The Westonian Magazine
as a forum for information, discussion and connection. I’m excited about The Westonian because it’s filled with stories and images that capture the full breadth of Westtown’s history and present. More than that, I like it because it’s brave. It leans into issues. It connects our rich history to our promising future. It captures our commitment to our essence while also taking chances. It reflects the confidence I and others feel about Westtown today. Over the last months when our team crisscrossed the country for our ’Town Talks on the strategic plan, we heard loud and clear that our alumni and parents want to hear about the strategic challenges of today, how Westtown is meeting them, and how they can get involved. They asked us to use this moment as an opportunity to strengthen engagement with our constituents, near and far, who love Westtown. That’s what we intend to do with The Westonian and beyond. In her book, Things Civil and Useful, A Personal View of Quaker Education, Helen Bell Hole ’24 reflected that, “Quaker education may be thought of as a tree, exposed to buﬀeting winds, often stormy ones. If the sap of its life doesn’t run strong, if the network of roots loses its vitality, then the tree will die…If however, it is deeply rooted and full of life, it will put out new branches and leaves and adapt itself in a unique way to new times and season. Those of us who treasure it and believe in it look towards its future with hope.” As spring unfolds at Westtown, the sap is running strong. We are staying in touch with our roots, relying on them for support, and feeling excited about the promising new sprouts we’re producing.
News from Around â€™Town
Engineering Imagination Westtown students are leading the way in robotics and engineering. Students in Lower School construct models from the Lego WeDo robotics program. They work with simple machines such as gears, levers, and pulleys. Designing and creating a working model involves creative problemsolving and teamwork. >>
S PRIN G 2 0 1 4
N EWS F ROM ARO UND ’ T O WN
Engineering Imagination continued... Students use programing software to run the motors on their robots in order to perform various behaviors. In addition, they can create sound, backgrounds, and text displays on their computer screen. In early January, the 6th grade Westtown First Lego League (FLL) Team competed against 30 other teams, coming in eighth and earning the FLL Inspiration Award for a group that displays extraordinary teamwork, enthusiasm, and spirit. Their challenge: design and present an innovative solution to a problem resulting from “Nature’s Fury.” Their design: a For more on Robotics floating pet cage to protect at Westtown visit metalmoose.org. animals during floods. One judge commented that he was “exceedingly impressed with how poised the Westtown team was given their age and experience level.” And in Upper School, a team of 30 students is hard at work on “Aerial Assist,” a challenge in which robots cooperate to move 24-inch game balls down the field and into low or high goals to score. The more the robots assist each other, the higher their bonus points will be. The mission of Westtown Robotics is to create opportunities for students to develop skills in engineering, science and technology, as well as strategic business planning, leadership, communication, teamwork, community outreach and education.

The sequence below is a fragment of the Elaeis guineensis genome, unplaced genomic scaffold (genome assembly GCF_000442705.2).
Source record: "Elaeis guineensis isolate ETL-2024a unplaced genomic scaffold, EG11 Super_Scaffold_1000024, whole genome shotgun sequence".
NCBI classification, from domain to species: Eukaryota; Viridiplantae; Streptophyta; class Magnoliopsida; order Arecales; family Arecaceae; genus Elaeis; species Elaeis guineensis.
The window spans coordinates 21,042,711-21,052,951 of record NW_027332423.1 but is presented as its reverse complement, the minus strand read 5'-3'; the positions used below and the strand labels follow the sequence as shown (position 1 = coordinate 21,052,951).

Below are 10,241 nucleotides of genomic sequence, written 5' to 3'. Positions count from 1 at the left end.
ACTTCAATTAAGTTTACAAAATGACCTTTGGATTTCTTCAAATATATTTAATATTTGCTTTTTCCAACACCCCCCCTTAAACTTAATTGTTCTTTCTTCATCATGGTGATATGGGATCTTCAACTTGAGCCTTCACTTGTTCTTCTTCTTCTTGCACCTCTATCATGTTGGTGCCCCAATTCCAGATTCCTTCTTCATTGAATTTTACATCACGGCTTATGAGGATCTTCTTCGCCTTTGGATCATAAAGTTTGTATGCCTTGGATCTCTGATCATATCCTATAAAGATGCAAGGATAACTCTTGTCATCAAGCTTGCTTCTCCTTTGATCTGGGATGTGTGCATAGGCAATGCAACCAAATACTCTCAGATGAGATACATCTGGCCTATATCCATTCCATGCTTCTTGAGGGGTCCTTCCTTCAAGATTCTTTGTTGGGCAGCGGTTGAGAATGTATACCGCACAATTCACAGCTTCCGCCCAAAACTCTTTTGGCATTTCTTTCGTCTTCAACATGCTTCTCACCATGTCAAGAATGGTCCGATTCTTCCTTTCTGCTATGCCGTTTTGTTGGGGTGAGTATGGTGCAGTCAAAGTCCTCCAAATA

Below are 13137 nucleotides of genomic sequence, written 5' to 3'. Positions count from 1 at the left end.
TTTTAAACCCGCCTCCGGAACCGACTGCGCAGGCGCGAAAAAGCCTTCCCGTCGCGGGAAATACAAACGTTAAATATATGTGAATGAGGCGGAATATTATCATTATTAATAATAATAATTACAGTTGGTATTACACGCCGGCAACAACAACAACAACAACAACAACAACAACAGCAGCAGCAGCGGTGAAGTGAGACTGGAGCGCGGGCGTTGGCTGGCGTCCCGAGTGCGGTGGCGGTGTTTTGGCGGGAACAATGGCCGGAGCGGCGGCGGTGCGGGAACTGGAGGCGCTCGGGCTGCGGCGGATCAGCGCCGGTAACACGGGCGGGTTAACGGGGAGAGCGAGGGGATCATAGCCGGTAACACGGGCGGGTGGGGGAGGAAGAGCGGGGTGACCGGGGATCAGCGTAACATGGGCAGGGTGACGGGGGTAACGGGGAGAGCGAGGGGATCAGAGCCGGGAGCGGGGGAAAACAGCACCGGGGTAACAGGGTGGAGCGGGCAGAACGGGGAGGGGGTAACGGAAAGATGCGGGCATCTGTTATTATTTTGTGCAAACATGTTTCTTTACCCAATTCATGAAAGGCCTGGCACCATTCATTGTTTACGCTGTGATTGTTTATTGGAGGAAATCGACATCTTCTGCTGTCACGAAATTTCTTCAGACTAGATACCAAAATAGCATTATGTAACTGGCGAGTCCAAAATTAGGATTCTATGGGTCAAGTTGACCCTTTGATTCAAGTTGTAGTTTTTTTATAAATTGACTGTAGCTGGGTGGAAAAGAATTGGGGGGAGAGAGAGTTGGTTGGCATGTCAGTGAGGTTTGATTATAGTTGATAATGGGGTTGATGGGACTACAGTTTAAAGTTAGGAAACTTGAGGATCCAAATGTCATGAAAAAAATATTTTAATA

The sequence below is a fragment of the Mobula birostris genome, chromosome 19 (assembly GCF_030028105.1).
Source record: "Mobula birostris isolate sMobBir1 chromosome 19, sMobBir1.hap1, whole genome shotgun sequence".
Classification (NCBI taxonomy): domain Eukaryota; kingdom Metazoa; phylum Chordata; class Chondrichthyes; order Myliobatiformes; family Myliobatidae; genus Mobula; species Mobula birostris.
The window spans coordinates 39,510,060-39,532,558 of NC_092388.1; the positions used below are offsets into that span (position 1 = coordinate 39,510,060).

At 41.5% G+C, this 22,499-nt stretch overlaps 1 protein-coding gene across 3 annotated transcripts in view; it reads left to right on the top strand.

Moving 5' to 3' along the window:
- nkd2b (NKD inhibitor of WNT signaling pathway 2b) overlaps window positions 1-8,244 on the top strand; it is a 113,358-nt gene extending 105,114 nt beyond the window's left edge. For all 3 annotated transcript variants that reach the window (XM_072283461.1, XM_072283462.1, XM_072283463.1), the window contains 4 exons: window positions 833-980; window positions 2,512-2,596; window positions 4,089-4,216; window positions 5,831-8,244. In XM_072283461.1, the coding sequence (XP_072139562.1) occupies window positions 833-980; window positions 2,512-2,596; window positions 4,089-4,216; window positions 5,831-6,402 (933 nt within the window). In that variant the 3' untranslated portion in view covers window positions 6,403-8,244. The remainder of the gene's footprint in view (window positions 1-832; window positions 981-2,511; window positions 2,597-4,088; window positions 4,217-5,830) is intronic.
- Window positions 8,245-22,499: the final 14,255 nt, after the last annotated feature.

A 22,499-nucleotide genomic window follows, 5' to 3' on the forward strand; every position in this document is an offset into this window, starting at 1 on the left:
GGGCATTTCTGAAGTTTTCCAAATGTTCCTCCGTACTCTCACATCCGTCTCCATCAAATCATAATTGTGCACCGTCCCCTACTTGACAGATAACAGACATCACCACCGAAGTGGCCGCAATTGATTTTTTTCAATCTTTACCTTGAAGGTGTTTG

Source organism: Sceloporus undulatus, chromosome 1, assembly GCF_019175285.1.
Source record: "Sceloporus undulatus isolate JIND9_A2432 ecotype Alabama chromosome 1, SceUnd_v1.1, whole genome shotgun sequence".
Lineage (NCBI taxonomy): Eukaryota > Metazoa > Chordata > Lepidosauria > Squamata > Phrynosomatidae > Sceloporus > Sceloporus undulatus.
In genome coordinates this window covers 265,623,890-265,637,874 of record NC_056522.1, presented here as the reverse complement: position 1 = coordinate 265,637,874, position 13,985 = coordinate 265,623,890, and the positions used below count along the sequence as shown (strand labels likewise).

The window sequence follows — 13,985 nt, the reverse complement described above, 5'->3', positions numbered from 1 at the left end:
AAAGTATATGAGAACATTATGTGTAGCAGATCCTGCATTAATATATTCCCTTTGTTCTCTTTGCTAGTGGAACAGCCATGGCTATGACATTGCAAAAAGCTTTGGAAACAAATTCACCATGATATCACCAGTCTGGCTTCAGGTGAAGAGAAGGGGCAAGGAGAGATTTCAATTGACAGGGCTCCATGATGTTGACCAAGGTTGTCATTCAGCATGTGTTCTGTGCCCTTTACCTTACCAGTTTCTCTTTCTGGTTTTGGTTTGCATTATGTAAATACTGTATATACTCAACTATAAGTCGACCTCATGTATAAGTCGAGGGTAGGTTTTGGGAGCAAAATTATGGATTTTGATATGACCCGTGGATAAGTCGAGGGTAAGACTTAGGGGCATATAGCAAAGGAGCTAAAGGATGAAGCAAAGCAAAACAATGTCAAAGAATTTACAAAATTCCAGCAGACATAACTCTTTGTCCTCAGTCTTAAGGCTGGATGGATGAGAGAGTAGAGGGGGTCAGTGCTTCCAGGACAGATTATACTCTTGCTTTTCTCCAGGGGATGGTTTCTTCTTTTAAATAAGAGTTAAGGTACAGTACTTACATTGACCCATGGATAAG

T H E S TAG E BY THE N U M B ERS
Sweet Charity, Upper School musical
108 47 costume changes
The Westonian Magazine
Quaker Youth Leadership Conference in the Meeting House
Welcoming Friends In early February Westtown hosted more than 160 students and teachers from 23 Friends schools at the 2014 Quaker Youth Leadership Conference, entitled “Spicing Up the 21st Century: Integrity.” Students in Westtown’s Quaker Leadership Program, along with their counterparts at Delaware Valley Friends School, worked for 10 months to plan the conference. Susan Waterhouse, Cheryle Oshman Blunt and Betsy Swan were among the faculty advisors who worked alongside the students in QLP. Conference activities included service projects, tours of the campus, a panel discussion with young adult Friends working for social justice, and a group discussion about how to create and organize school- based campaigns to act on leadings. Among the workshop topics: Westtown’s discipline council program, maintaining integrity in our use of social media, the Climate Change Political Action Committee of Students (begun by a current Germantown Friends senior), leadership through athletics, and walking meditation. As Haley Peterson ’14 said, participants “learned about a lot of opportunities that we have as young people to create change in our world, whether it be through lobbying, or making a club at school, or service.”